The summative question paper has to be prepared for 80 marks The question paper will contain three sections namely, (A) Reading comprehension (B) Vocabulary & Grammar and (C) Creative writing.

Section -A: Reading Comprehension (30 Marks) Tenth Class
4 passages are to be given for assessing reading comprehension. Of these, two will be from Class 10 text book and the remaining two will be unseen passages. The chosen text should be from different genres i.e. story, description, conversation, poem etc. targeted at this level. There will be one 10 marks question and one 5 marks question from both seen and unseen texts. The optimal length of the passage for 10 Marks question is 200 to 250 words and for the 5 marks question it is 100 to 120 words. One among the 5 marks question should be from a poem (either seen or unseen). See the table below:

Note: In the case of seen texts (Sl. No. 1 and 2 above) the questions given in the textbook should not be used. For short answer questions, for both seen and unseen texts two questions should be analytical in nature and the other related to factual information.
In the case of multiple choice questions different variety can be used;
  • Filling in the gaps from the given options.
  • Answering to a question selecting the appropriate one from the given four options.
  • Completing the sentence from the given options.
  • Matching A and B parts, where more options will be given in B.
  • All the distracters should be equally challenging.
Section -B: Vocabulary and Grammar (20 Marks) Tenth Class
This section will contain questions related to grammar and vocabulary which will be properly contextualised by embedding them in appropriate discourses. Four (4) passages are to be given under vocabulary and grammar. Of these, two will be from class 10 textbook, and the remaining two will be unseen passages. The chosen text should be from different genres i.e. story, description, conversation, etc. targeted at this level. Each passage will contain 5 items with one mark each. See the table below.

Note: The passages are for contextualising vocabulary and grammar items. The grammar and vocabulary items will not be restricted to Class 10 Textbook, but will be chosen even from the lower classes.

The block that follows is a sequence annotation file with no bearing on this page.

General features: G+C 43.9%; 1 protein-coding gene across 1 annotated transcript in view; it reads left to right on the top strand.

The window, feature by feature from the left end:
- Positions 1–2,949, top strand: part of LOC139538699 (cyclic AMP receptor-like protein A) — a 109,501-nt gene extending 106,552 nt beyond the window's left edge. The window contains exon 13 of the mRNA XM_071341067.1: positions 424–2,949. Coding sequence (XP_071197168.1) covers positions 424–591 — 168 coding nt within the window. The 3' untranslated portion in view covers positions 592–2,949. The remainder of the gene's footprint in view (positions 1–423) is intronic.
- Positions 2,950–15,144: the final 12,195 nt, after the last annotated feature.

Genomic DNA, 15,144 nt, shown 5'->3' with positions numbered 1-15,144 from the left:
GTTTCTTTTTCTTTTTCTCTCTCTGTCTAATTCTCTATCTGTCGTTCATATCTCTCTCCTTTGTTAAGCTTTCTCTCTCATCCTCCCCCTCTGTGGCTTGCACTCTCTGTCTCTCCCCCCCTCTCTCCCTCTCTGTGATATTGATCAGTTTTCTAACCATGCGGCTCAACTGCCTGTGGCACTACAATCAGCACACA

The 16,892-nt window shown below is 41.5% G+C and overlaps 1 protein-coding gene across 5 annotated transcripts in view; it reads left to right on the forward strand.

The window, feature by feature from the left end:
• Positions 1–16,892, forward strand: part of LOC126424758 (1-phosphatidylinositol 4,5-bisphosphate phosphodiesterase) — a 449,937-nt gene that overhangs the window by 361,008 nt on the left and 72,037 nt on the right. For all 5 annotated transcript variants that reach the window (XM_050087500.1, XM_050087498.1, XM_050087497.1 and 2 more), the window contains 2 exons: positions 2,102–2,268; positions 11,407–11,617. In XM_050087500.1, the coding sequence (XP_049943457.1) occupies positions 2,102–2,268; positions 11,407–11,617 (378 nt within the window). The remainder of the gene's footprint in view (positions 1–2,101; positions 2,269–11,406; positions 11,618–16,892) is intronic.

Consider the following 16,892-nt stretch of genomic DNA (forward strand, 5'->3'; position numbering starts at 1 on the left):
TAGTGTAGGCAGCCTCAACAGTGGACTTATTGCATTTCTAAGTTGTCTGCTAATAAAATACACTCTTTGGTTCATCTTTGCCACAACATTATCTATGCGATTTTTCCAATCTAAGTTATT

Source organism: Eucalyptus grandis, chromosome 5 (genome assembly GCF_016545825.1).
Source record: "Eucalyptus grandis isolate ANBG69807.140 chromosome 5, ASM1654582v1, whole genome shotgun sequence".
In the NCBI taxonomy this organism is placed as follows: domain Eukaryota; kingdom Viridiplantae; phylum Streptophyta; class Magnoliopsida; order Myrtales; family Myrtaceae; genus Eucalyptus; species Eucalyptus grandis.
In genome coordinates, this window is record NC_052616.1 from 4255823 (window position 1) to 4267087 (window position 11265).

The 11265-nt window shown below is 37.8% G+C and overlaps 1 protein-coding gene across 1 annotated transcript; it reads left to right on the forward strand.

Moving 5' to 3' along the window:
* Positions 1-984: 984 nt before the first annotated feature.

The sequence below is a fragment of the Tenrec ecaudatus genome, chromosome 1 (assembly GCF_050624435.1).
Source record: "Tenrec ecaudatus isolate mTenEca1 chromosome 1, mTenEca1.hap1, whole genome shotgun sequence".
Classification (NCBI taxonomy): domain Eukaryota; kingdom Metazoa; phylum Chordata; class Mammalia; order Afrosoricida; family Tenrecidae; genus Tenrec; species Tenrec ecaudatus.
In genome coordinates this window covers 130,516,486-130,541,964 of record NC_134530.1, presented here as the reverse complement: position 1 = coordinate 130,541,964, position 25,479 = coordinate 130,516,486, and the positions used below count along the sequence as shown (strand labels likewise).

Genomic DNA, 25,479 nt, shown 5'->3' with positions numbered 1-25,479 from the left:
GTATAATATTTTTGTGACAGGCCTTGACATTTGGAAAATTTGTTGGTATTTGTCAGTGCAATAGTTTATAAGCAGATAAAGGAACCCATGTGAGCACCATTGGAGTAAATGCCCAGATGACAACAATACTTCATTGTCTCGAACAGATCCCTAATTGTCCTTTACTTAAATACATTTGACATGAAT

Section -C: Creative Writing (Written Discourses): 30 Marks
This section will contain questions to assess the ability to write discourses specified for class 10. There can be two categories of questions i.e. major discourses and minor discourses
  • Questions carrying 10 marks – writing major discourses with a ceiling of 120 to 200 words. There will be internal choice in each question.
  • Questions carrying 5 marks – writing minor discourses with a ceiling of 50 to 100 words. No choice.
Grouping of Discourse
The written discourses are divided into two groups i.e. Major discourses and Minor discourses. In each group again divided into A and B.

Major Discourses:
Tenth Class

Minor Discourses:
Tenth Class
In summative examination, there will be two questions each from major and minor discourses. One question each from Group A and B. Major discourses carries 10 marks each and minor discourses carries 5 marks each. There will be an internal choice in major discourses but no choice in minor discourses. A context must be given before asking the task for written discourses.
Note: All the discourses listed in textbook including the ones left out in this table will be taken up for formative assessment.
  • The discourses that have been suggested in the Handbook/ Textbook for various contexts will not be repeated in the summative assessment; instead new contexts will be provided. These will be either created from the A, B and C reading passages in the textbook or from sources outside the TB.
  • The context for writing the discourses should be made explicit with the help of narratives, pictures, diagrams (pie, bar) or passages from the textbook.
  • For each discourse, the indicators for assessment are to be specified.
Note: Along with question a key is to be prepared showing the correct answers and the relevant indicators for discourses. Questions given in the textbook should not be used for summative assessment. The test items given in one question paper should not be repeated in the consecutive years.
Tenth Class Tenth Class
Published on 7/21/2014 6:30:00 PM

Related Topics